David Pellman

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Margaret M. Dyson Professor of Pediatric Oncology (DFCI)
Professor of Cell Biology
HHMI Investigator
Address: 

Dana-Farber Cancer Institute
450 Brookline Avenue, Mayer 612
Boston, Massachusetts 02115

Tel: 
617-632-4918 (office)
617-632-4027 (assistant)
617-632-4343 (lab)
Fax: 
+01-617-632-6845
Email: 
Assistant: 
Harriet Scott
Assistant's Email: 
Assistant's Tel: 
617-632-4027

David Pellman, Ph.D. is the Margaret M. Dyson Professor of Pediatric Oncology at the Dana-Farber Cancer Institute, a Professor of Cell Biology at Harvard Medical School, an Investigator of the Howard Hughes Medical Institute, and the Associate Director for Basic Science at the Dana-Farber/Harvard Cancer Center.  He received his undergraduate and medical degrees from the University of Chicago.  During medical school, he did research at the Rockefeller University.  His postdoctoral fellowship was at the Whitehead Institute/Massachusetts Institute of Technology.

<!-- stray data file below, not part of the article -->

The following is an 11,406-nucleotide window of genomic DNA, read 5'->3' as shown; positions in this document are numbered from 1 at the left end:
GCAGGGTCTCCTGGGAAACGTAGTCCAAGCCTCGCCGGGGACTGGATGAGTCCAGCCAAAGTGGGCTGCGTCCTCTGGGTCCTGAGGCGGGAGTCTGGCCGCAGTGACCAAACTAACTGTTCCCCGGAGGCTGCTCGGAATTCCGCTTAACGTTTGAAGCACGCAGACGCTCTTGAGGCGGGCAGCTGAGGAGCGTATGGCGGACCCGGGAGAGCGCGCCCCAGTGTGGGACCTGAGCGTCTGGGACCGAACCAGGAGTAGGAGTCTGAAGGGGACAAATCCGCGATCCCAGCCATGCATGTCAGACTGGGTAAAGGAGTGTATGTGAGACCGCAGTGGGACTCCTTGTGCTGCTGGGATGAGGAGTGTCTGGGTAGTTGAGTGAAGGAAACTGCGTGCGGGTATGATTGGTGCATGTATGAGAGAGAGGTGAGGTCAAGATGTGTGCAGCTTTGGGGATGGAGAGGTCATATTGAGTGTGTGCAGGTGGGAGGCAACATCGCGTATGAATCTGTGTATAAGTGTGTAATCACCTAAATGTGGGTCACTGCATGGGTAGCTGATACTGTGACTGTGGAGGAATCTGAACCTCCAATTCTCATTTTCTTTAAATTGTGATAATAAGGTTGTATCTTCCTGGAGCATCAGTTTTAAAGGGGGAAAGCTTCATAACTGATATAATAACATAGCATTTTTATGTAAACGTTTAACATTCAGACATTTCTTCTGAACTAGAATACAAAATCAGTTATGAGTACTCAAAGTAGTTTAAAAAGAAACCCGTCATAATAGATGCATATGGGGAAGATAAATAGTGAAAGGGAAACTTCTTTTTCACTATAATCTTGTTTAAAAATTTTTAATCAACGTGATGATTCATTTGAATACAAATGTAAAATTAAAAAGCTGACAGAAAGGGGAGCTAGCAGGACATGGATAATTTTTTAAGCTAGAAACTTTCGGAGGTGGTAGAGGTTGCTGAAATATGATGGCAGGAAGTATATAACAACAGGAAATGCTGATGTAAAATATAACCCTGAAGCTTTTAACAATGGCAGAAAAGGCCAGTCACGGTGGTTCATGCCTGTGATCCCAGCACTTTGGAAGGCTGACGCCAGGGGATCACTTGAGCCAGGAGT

The Pellman Lab works on the mechanism of cell division and how certain cell division errors drive rapid genome evolution.  The normal processes studied in the laboratory have included spindle positioning and asymmetric cell division, the mechanism of spindle assembly and cytokinesis, and the mechanism of nuclear envelope assembly and how it is coordinated with chromosome segregation.  The mutational processes studied in David’s group are particularly important for cancer, but have relevance for genome evolution in other contexts.  Current projects include: the mechanism of a newly discovered mutational process called “chromothripsis”, how the architecture and integrity of the nuclear envelope impacts genome maintenance, and the role of cytoplasmic chromatin in triggering innate immune proinflammatory signaling. The lab uses a variety of approaches which include, molecular genetics, biochemistry, and imaging.  Currently there is a heavy emphasis on using a combination of live-cell imaging and single-cell genome sequencing developed in the lab (“Look-Seq”) to relate the consequences of cell division errors to genome alterations.